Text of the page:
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How Australian employers are combating ‘first impression bias’ in the hiring process

Recognising that snap judgements and unconscious bias are highly likely to influence a candidate’s job offers, organisations are actively taking steps to minimise these risks.

New research by recruiter Robert Half has found that eight in ten employers acknowledge initial impressions can influence their decision making during the recruitment process.

Over 60 per cent of hiring managers reported forming a first impression of a job candidate within the first 15 minutes of an in-person interview, with just 9 per cent saying it took more than an hour to form a first impression.

The research revealed that virtual interviews weren’t faring much better, with 56 per cent of hiring managers forming their first impression within 15 minutes.

“Despite the robust recruitment processes that many companies engage in, the survey results highlight that hiring managers are nonetheless forming quick first impressions about candidates’ suitability for roles,” explained Nicole Gorton, Director Robert Half Australia.

“While hiring managers may be well-intentioned, the speed at which first impressions are formed raises the possibility that unconscious biases are creeping into the hiring process, and these can often cloud judgement in the decision-making process and cause employers to miss out on top talent.”

In a separate survey of Australian workers, eight in 10 respondents said that a hiring manager’s first impression of them had impacted their decision when considering a role. Of this, almost a third of respondents believed it had a negative impact compared to 55 per cent who believed it had a positive impact. But this, too, might hold a catch for organisations.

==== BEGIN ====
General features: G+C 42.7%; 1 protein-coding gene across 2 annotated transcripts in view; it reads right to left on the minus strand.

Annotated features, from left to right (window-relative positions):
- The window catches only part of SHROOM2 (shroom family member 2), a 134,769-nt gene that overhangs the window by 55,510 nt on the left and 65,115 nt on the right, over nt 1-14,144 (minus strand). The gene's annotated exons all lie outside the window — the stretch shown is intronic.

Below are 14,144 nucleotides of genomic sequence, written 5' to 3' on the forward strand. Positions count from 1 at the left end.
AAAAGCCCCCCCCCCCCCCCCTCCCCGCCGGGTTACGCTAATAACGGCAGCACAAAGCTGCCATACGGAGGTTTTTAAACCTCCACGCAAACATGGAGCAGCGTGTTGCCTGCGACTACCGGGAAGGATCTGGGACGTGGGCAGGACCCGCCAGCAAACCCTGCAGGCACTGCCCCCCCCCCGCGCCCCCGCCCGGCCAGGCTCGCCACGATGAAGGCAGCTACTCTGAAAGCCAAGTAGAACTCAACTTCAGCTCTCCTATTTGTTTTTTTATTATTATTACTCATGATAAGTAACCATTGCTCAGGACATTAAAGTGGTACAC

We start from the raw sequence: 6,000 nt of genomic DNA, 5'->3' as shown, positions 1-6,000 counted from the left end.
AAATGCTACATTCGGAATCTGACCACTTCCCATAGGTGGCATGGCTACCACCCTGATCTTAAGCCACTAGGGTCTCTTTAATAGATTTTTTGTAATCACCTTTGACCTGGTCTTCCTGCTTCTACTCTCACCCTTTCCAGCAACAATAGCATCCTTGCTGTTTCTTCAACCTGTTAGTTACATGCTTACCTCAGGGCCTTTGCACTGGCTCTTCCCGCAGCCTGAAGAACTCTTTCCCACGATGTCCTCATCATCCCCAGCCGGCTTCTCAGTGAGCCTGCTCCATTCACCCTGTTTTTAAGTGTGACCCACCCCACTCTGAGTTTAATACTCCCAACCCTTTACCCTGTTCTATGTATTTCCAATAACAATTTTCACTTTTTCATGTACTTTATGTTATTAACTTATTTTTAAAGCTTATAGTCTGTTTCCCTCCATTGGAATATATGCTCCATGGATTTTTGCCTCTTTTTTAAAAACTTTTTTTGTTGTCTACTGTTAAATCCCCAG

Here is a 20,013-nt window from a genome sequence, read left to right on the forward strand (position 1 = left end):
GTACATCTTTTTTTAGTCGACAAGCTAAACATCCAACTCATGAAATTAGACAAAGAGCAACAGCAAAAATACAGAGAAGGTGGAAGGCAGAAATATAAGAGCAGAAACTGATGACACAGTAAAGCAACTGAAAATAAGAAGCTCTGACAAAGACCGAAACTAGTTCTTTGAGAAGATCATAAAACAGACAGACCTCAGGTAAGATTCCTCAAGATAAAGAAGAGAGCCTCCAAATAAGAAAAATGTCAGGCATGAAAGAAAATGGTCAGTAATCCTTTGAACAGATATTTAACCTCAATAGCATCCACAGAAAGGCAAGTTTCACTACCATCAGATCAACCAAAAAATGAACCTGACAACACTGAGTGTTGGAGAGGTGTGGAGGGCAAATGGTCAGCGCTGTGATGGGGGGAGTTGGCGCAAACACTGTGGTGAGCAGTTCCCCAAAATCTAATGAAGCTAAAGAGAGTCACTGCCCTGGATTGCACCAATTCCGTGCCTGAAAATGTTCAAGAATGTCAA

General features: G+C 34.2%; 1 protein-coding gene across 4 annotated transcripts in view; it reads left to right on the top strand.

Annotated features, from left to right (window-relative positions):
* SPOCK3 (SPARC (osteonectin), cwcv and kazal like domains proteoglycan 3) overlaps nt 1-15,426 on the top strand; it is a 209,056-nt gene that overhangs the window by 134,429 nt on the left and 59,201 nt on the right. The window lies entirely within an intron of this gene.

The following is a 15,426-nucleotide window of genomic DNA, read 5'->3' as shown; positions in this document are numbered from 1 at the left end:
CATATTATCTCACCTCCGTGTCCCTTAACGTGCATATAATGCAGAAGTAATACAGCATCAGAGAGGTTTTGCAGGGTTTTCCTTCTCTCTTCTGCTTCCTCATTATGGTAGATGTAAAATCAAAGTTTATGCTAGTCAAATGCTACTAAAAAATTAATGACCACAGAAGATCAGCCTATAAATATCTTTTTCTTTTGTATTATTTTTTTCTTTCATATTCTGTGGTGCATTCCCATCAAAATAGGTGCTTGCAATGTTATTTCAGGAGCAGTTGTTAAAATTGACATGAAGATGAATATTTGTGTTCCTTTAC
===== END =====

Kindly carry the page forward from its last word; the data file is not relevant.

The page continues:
“While many workers feel that a hiring manager’s first impression has positively impacted their likelihood of receiving a job offer, this can suggest an affinity bias which is creating a like-for-like talent pipeline,” Ms Gorton noted.

What are some strategies to tackle unconscious bias in the hiring process?

The good news is almost all employers (98 per cent) surveyed are actively taking steps to reduce the risk of unconscious bias affecting their hiring decisions in today’s competitive job market.

According to Ms Gorton, one of the benefits of working with a recruitment agency is the ability to source quality candidates on a company’s behalf without allowing unconscious bias to creep into the hiring process.

Other potential strategies for employers include:

  • conducting blind CV reviews
  • replacing the CV with an anonymous screening task
  • including multiple people in the hiring process
  • asking the same questions at the beginning of the interview to every candidate
  • using a scoring system to score candidates

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ALSO READ: Revealing the 40 Under 40 Most Influential Asian-Australians of 2022

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Rhea Laxmi Nath

Rhea Laxmi Nath

Rhea L Nath is a Sydney-based writer and editor. In 2022, she was named Young Journalist of the Year at the NSW Premier's Multicultural Communications Awards.

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